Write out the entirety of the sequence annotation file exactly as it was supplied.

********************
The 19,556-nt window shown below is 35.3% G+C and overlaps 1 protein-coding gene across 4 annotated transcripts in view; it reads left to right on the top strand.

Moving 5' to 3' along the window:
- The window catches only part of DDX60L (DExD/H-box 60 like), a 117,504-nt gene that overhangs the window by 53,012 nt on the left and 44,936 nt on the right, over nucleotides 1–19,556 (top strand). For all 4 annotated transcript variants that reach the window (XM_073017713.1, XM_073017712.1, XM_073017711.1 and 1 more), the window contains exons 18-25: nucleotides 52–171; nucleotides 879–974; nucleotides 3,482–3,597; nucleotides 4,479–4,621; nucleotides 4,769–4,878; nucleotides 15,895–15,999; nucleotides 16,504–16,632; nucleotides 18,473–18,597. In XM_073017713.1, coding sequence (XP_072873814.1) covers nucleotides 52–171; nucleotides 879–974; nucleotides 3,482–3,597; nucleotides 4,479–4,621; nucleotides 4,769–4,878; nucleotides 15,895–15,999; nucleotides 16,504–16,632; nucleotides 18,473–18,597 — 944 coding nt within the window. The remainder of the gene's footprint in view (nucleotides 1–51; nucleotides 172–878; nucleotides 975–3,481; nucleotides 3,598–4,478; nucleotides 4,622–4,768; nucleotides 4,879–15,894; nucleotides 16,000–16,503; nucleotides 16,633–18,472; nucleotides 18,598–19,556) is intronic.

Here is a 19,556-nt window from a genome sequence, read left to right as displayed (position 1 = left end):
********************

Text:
The 19,556-nt window shown below is 35.3% G+C and overlaps 1 protein-coding gene across 4 annotated transcripts in view; it reads left to right on the top strand.

Moving 5' to 3' along the window:
- The window catches only part of DDX60L (DExD/H-box 60 like), a 117,504-nt gene that overhangs the window by 53,012 nt on the left and 44,936 nt on the right, over nucleotides 1–19,556 (top strand). For all 4 annotated transcript variants that reach the window (XM_073017713.1, XM_073017712.1, XM_073017711.1 and 1 more), the window contains exons 18-25: nucleotides 52–171; nucleotides 879–974; nucleotides 3,482–3,597; nucleotides 4,479–4,621; nucleotides 4,769–4,878; nucleotides 15,895–15,999; nucleotides 16,504–16,632; nucleotides 18,473–18,597. In XM_073017713.1, coding sequence (XP_072873814.1) covers nucleotides 52–171; nucleotides 879–974; nucleotides 3,482–3,597; nucleotides 4,479–4,621; nucleotides 4,769–4,878; nucleotides 15,895–15,999; nucleotides 16,504–16,632; nucleotides 18,473–18,597 — 944 coding nt within the window. The remainder of the gene's footprint in view (nucleotides 1–51; nucleotides 172–878; nucleotides 975–3,481; nucleotides 3,598–4,478; nucleotides 4,622–4,768; nucleotides 4,879–15,894; nucleotides 16,000–16,503; nucleotides 16,633–18,472; nucleotides 18,598–19,556) is intronic.

Here is a 19,556-nt window from a genome sequence, read left to right as displayed (position 1 = left end):